No one could have predicted the likely outcome of the Labour leadership election: that a 66 year old backbench MP from Islington will defeat three opponents who were basically bred to be potential Labour leaders. In the scramble to make sense, two opposing schools of thought have emerged on the consequences of a Corbyn victory. Those who support Corbyn believe he will usher in a socialist Britain and cleanse Labour of the flesh-eating virus known as Blairism. Corbyn opponents argue that the sock-and-sandal-wearing pensioner will contribute to a Conservative dystopia where City traders will have the legal right to use the unemployed as piggy back taxis. However what if, between Owen Jones’s unflappable self-assurance and Tony Blair’s five yearly vanity bender reminding us how he won three consecutive elections, both sides are correct?
Corbyn supporters are right that his principled left-wing beliefs and authentic persona are more appealing to Labour supporters. Socialist ideology consistent since 1983. A beard and vegetarian diet before they were cool. When a photo of an exhausted Corbyn on a London Night Bus went viral, this symbolised the success of his campaign: an appeal to everyday, honest left-wing values. Call it London Night Bus Socialism. In comparison, Blairite centrism feels dispassionate and inauthentic and voters aren’t stupid or naïve for wanting more than what else is on offer – image wise. Preened, over-rehersed former special advisors whose carefully-crafted positions appear to lack solid answers for inequality, housing prices, and international conflict – issues exacerbated and/ or ignored under Tony Blair and Gordon Brown. Andy Burnham, Yvette Cooper, and Liz Kendal appear more like examples of what would happen if Japanese robot hotel technology was applied to Westminster. Basic movement, repetition of fluffy but positive soundbites, and can complete basic tasks but lacking in capacity for human connection and expression of depth. Mandelson’s Mandydroids. Because Labour was founded as the political representative of working people, it is better served representing supporters rather than function as a career ladder for Oxbridge graduate special advisors to fulfil their childhood ambitions of becoming Prime Minister.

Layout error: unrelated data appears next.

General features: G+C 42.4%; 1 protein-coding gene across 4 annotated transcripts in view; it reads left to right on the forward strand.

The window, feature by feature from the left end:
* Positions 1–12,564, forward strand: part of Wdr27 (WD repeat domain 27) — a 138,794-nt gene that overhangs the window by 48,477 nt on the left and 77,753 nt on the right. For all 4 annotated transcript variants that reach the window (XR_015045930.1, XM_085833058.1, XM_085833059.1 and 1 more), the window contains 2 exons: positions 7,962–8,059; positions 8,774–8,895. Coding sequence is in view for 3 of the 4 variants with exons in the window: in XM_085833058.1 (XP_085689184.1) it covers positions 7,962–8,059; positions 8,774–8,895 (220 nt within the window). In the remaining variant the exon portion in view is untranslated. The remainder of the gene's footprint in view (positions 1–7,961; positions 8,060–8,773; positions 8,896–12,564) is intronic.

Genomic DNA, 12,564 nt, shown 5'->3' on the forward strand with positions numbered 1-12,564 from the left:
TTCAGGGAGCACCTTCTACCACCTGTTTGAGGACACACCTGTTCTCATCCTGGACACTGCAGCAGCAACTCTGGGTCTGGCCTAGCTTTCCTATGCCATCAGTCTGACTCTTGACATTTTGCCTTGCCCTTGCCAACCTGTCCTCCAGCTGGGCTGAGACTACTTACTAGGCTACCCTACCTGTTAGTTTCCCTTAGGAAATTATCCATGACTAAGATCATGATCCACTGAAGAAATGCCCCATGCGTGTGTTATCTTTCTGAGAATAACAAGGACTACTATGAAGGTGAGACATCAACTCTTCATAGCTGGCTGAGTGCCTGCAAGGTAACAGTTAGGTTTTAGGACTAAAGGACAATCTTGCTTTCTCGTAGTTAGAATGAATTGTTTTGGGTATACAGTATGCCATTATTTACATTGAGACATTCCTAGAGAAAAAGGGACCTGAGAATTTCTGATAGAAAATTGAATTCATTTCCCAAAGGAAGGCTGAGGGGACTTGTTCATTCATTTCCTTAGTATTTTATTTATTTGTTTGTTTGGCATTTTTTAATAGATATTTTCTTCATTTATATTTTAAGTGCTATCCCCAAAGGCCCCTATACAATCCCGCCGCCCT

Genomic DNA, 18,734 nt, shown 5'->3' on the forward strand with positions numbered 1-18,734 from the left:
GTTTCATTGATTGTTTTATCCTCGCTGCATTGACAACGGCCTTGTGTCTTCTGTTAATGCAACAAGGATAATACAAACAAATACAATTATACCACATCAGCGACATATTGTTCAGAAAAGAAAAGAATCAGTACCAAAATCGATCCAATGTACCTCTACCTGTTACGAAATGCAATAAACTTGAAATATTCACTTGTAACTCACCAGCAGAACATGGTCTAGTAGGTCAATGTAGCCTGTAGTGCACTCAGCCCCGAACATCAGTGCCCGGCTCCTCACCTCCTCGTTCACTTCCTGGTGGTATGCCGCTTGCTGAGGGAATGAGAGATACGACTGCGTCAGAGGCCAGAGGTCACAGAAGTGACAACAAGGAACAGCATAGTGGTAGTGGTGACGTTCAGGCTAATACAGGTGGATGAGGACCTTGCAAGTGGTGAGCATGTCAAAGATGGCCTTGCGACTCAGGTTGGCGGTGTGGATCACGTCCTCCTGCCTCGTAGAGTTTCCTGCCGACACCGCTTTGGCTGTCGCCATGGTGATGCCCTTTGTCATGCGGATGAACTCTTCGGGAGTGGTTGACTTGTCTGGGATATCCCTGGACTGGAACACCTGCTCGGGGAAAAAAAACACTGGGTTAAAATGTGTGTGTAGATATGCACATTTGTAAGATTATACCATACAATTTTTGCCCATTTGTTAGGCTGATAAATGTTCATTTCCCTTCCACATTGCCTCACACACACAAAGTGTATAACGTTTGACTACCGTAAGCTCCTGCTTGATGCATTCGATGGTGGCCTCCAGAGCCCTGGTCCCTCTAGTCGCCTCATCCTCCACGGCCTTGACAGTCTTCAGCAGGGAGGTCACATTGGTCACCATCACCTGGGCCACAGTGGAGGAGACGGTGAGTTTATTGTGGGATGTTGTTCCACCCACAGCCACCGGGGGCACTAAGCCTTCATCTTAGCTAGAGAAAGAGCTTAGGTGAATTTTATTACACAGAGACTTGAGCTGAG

However, Corbyn’s opponents are correct that he is not an ideal leader. He has had no experience in cabinet and a well-founded reputation as a party rebel – hardly the case for an experienced or unifying leader. Even Tony Benn had cabinet experience. Because Labour is a big tent, Corbyn has to lead a party in which many MPs despise him. In his defence, Corbyn has expressed willingness to appoint Blairites to his shadow cabinet but it’s Kendall and Cooper who have publicly refused to serve on his team – which is like claiming to be the life of the party while huddled in the corner snidely gossiping about others with close friends. Corbyn’s leadership would also require him to make decisions and policy compromises that many supporters will dislike but can work if it maintains the core principles and anti-politician humbleness that has energised his campaign. Ken Livingstone as Mayor of London is a good example that this is possible for an old-school socialist. However, with the weight of political elites, corporate leadership, and octagenerian Australian-owned media conglomerate power who stand to lose from a Corbyn victory united against him, compromise might not be enough and would require leadership skills he might not have.
In a final push for votes, Burnham, Cooper, and Kendall would be wise not to only criticise Corbyn as an extremist or resort to dystopian threats, but to appeal more to the Night Bus Socialism that has been key to Corbyn’s success. Corbyn supporters enamoured with idealism for a new socialist Jerusalem where their saviour will throw out the moneylenders could have a better sense of the realities of politics and the sheer challenge. A Corbyn leadership would need to master juggling credibility, political nous, and core principles – a tough ask. If both sides can listen and learn from each others’ valid concerns, perhaps Labour can unite as a party that doesn’t ignore ‘political reality’ but isn’t afraid to promote bold, appealing, authentic policies regardless of who is leader.